Lesson 2 of 7 - learn to communicate effectively

Response Options to
a Prejudiced Person

By Peter K. Gerlach, MSW
Member NSRC Expert's Council

The Web address of this article is  http://sfhelp.org/cx/apps/bigot.htm

Updated  01-09-2015

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      This is one of a series of brief articles on how to respond effectively to annoying social behaviors. An effective response occurs when you get your  primary needs met well enough, and both people feel respected enough.

      This article offers useful responses to someone you experience as significantly bigoted or prejudiced. It assumes you're familiar with...

  • the intro to this nonprofit Web site and the premises underlying it

  • self-improvement Lessons 1 and 2

  • basic options for all responses

  • how to give effective feedback to someone

  • overviews of effective assertion and empathic listening skills.

  • this perspective on the causes and effects of prejudice


      How would you define "a bigot" to an average teen? Here, it means someone who rigidly declares that some person or group is inferior, superior, and/or dangerous to other "normal" people or groups - for example, men are "better" than women (or vice versa), white people are better than colored, one nationality or religion is superior to another, unbelievers are inferior to believers, and "traditional" biofamilies are superior to divorcing families and stepfamilies. Do you know anyone like this?

      People who disagree with prejudicial attitudes and statements can feel uncomfortable, scornful, hurt, angry, pity, "outrage," "righteous," critical, and perhaps prejudicial ("All bigots are egotistical morons.") Can you recall what you felt the last time you encountered a bigot? How did you respond?

  • lecture or moralize?

  • get sarcastic?

  • tune out / look away?

  • question?

  • confront?

  • argue or fight?

  • repress your feelings?

  • change the subject?

  • walk away / hang up?

  • disagree calmly?

  • pretend?

  • laugh / joke?

      Responses like these are lose-lose. They risk (a) violating your integrity, (b) implying disrespect and disapproval, (c) inviting a dispute, and (d) damaging your relationship. Do you agree?

Response Options

      This brief YouTube clip provides perspective on effective confrontations:

  • Remind yourself of these general guidelines until they become a habit.

  • Consciously avoid any responses like those above.

  • Assess your attitude about your (bigoted) partner. If you don't feel genuine mutual respect and compassion, suspect that a false self controls you. Make freeing your true Self a high priority (Lesson 1);.

  • Check your awareness bubble. If it's not two-person, suspect a false-self controls you.

  • Check your partner's E(motion)-level. If it's "above the ears," use respectful empathic listening (do a "hearing check") to see if it will come down so s/he can hear you.

  • Review why you want to respond - do you need to vent, to inform, or to cause action?

  • If you can, assess whether the person is controlled by a false self now. If so, decide whether to delay responding until their true Self guides them.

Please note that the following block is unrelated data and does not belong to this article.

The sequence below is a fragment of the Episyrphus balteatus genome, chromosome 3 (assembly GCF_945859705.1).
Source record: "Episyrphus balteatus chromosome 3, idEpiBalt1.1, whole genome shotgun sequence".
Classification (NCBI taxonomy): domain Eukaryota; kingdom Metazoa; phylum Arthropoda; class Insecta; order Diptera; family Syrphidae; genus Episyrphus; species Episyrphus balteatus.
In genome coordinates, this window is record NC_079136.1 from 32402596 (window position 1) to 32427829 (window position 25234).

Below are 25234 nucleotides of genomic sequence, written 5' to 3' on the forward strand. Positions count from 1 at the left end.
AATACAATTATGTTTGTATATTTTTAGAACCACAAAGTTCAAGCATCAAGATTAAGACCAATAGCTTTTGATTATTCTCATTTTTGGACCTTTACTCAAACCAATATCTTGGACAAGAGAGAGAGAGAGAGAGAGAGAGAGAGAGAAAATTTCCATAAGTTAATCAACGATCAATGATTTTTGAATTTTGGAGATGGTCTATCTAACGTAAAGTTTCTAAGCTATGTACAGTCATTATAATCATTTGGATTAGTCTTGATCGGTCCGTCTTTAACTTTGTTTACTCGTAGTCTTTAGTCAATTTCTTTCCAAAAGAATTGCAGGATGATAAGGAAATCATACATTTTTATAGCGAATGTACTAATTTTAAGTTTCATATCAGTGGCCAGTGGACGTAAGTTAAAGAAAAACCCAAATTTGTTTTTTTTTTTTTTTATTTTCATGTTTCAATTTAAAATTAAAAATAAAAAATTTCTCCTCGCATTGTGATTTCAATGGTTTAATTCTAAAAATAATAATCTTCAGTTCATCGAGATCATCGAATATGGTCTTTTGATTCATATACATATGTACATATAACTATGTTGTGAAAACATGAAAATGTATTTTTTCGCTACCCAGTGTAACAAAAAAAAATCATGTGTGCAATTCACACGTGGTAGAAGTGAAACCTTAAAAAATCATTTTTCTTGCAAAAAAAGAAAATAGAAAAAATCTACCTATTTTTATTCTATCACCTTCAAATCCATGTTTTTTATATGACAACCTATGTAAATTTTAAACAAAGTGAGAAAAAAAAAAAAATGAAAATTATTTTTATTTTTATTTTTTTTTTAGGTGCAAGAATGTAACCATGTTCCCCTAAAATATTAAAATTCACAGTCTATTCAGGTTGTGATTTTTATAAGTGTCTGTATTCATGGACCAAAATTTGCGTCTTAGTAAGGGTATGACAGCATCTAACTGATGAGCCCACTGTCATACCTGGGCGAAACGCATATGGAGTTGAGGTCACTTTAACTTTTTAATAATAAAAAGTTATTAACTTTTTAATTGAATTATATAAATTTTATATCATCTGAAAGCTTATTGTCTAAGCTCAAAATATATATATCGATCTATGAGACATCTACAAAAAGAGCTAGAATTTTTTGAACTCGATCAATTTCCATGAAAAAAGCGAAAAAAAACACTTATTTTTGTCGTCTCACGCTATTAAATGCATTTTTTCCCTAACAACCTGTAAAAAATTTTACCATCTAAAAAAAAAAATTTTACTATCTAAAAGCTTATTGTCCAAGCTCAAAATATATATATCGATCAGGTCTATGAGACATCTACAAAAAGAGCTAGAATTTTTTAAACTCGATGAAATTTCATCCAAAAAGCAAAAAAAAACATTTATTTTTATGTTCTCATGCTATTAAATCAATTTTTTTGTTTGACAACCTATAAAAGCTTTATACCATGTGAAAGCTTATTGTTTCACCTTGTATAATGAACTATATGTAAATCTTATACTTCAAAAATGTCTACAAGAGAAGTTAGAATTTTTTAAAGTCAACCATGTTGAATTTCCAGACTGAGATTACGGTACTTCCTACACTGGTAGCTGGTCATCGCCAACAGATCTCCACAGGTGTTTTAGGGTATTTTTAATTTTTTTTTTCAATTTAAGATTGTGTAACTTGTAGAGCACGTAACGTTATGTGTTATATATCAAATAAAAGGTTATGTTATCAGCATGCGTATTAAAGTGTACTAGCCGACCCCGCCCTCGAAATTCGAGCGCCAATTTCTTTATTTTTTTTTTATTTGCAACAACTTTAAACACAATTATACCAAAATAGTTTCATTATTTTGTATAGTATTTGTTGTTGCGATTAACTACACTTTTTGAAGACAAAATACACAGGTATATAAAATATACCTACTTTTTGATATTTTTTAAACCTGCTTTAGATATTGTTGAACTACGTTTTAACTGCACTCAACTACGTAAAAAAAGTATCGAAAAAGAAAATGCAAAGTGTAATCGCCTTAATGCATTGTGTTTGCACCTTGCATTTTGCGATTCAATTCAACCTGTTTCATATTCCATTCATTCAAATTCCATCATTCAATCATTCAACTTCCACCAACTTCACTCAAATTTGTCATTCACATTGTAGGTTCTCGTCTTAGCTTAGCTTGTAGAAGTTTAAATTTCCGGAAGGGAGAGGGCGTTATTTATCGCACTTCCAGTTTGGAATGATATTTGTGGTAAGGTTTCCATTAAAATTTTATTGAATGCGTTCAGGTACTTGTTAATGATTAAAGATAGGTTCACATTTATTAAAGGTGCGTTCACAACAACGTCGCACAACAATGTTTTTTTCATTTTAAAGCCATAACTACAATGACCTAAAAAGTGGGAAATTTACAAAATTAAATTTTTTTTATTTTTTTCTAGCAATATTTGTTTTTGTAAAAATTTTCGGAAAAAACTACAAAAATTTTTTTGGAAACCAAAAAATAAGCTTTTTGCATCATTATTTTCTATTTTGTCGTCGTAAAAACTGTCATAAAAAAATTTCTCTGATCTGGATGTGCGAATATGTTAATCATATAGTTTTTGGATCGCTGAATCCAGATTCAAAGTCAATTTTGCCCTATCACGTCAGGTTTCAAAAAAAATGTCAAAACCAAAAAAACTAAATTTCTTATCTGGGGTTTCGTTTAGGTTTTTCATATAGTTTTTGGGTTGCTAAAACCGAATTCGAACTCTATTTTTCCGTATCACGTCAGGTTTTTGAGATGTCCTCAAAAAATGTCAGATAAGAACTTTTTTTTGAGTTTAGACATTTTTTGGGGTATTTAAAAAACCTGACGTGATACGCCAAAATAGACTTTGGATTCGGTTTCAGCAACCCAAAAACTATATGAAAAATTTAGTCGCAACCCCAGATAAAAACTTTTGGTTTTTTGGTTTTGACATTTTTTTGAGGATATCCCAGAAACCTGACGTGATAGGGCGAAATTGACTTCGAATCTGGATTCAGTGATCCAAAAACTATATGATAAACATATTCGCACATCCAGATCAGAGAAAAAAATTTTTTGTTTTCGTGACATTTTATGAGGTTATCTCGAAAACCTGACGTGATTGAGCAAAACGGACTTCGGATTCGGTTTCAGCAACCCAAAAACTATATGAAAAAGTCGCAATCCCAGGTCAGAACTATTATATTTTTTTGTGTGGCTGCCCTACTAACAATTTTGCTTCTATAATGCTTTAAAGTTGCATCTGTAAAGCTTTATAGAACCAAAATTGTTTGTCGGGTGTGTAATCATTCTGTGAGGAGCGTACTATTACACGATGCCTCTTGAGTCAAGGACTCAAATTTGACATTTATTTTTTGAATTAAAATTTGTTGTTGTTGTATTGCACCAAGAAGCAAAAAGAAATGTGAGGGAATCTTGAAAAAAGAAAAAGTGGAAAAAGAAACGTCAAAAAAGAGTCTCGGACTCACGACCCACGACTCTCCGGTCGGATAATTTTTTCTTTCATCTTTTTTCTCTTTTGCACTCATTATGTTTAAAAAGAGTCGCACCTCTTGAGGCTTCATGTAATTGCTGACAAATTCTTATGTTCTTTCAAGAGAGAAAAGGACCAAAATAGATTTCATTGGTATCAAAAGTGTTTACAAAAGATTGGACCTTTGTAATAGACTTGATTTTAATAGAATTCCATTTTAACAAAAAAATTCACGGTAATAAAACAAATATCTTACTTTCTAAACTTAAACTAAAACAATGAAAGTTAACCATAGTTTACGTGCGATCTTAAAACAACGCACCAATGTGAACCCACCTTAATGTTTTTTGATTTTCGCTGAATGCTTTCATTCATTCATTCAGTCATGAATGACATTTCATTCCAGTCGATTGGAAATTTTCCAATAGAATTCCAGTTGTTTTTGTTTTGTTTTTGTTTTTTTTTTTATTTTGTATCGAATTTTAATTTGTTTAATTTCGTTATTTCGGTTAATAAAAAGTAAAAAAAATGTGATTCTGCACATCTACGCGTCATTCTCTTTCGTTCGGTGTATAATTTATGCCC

• If appropriate, ask if the person is open to some constructive feedback. If "yes," go ahead. If s/he says "no," or "why," suspect a protective false self.

  • If you need to vent or give feedback, compose and calmly deliver a respectful ''I''-message (assertion) with steady eye contact. That might sound like this:

"(Name), when you say or imply that  ____________ is/are inferior, I feel _______________..."

You can stop there, or add a request or demand:

"...and I need you to (take some specific action)."

If you have said this before and s/he ignored your request, then calmly add an enforceable consequence:

"If you choose not to respect my need, I'm going to (take a specific action)."

  • If appropriate, ask the person to summarize what s/he just heard (do a "hearing check"). /

  • Expect "resistance" to your assertion - i.e. denial, arguing, explaining, blaming, whining, etc., and reply calmly with emp0athic listening and good eye contact. e.g. -

"So you feel I'm being harsh, judgmental, and unreasonable."

  • When s/he's done "resisting" and affirms your hearing check, repeat your assertion calmly, with steady eye contact. Repeat these steps until you feel a resolution.

  • If appropriate, thank the other person for her/his attention and consideration, and/or discuss other issues that may come from your exchange

  • Notice how you feel, and whether you got your need/s met well enough. If so, affirm yourself for responding effectively! If not, review and learn from the process.

      Notice how you feel about these response options. Do they seem practical and do-able? Can you describe how they differ from your normal responses to a prejudiced person? Are you willing to experiment with these communication options?


      This is one of a series of brief articles suggesting effective ways to respond to common irritating social behaviors. This article offers ways to respond effectively to a bigoted (prejudiced) person. The ways are based on...

  • keeping your true Self in charge,

  • maintaining a mutual-respect attitude,

  • clarity on your personal rights as a worthy person,

  • clarity on what you feel and need, and...

  • fluency in the relationship skills of awareness, assertion, and empathic listening.

   For more perspective, read these response-options to arrogant, rigid, egotistical, and combative people. 

      Pause, breathe, and reflect - why did you read this article? Did you get what you needed? If not, what do you need? Who's answering these questions - your true Self, or ''someone else''?

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